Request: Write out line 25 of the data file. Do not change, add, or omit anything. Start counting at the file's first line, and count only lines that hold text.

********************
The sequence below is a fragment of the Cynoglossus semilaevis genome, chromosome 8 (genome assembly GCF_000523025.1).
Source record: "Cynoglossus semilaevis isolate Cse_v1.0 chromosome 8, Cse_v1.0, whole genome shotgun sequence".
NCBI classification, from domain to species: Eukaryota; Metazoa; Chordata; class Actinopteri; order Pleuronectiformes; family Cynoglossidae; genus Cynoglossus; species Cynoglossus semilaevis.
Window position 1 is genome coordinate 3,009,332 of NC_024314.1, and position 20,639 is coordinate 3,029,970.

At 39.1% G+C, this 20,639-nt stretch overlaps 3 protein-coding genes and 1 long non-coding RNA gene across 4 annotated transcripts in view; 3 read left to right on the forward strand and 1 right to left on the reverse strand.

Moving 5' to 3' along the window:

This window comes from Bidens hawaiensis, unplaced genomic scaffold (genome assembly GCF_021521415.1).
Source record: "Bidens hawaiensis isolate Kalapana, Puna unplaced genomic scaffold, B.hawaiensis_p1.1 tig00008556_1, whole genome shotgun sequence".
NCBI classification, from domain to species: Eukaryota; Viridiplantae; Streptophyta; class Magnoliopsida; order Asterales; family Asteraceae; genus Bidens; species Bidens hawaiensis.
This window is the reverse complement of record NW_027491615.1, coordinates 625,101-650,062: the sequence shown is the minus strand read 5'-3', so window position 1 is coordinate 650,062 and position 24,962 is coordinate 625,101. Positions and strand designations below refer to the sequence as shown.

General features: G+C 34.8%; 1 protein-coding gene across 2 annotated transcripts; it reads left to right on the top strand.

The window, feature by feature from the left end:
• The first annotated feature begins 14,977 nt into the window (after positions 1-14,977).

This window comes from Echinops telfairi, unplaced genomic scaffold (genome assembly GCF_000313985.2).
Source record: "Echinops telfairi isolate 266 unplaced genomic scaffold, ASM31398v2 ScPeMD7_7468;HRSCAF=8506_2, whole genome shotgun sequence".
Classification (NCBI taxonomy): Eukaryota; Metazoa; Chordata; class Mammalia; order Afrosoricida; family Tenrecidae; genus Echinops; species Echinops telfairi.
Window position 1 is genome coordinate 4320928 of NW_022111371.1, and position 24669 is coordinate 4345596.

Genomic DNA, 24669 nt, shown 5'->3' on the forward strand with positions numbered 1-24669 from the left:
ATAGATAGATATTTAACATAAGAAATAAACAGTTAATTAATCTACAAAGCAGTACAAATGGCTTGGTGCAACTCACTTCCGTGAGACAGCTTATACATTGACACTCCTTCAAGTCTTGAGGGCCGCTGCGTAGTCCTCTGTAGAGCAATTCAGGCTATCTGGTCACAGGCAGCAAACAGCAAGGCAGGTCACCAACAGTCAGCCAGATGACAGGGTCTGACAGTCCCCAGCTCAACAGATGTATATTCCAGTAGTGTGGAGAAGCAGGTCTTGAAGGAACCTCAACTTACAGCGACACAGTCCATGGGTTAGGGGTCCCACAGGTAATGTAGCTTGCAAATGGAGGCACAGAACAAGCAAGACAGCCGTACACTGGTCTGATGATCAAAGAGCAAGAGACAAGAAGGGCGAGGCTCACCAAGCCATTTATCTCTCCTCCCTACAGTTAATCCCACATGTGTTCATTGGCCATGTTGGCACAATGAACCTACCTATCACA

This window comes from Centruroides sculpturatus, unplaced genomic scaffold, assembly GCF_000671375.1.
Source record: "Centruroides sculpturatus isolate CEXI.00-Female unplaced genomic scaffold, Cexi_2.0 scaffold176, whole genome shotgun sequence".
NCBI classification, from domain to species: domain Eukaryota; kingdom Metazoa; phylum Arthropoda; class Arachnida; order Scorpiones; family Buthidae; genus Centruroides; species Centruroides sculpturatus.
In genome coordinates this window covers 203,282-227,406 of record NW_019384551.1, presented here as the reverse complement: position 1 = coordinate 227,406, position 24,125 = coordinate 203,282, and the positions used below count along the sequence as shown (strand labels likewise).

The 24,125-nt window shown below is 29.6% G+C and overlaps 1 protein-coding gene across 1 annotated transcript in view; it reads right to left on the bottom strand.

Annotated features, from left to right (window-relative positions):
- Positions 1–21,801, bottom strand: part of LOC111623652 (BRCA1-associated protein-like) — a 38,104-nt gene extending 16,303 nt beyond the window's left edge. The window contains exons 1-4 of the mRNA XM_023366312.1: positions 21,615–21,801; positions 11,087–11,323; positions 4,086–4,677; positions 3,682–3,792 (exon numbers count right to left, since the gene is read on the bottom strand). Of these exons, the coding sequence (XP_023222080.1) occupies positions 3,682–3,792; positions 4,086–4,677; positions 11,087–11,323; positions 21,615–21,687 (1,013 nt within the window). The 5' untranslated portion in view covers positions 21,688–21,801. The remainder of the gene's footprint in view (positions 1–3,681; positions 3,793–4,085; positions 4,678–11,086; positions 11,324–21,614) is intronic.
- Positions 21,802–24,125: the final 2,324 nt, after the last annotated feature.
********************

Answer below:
Annotated features, from left to right (window-relative positions):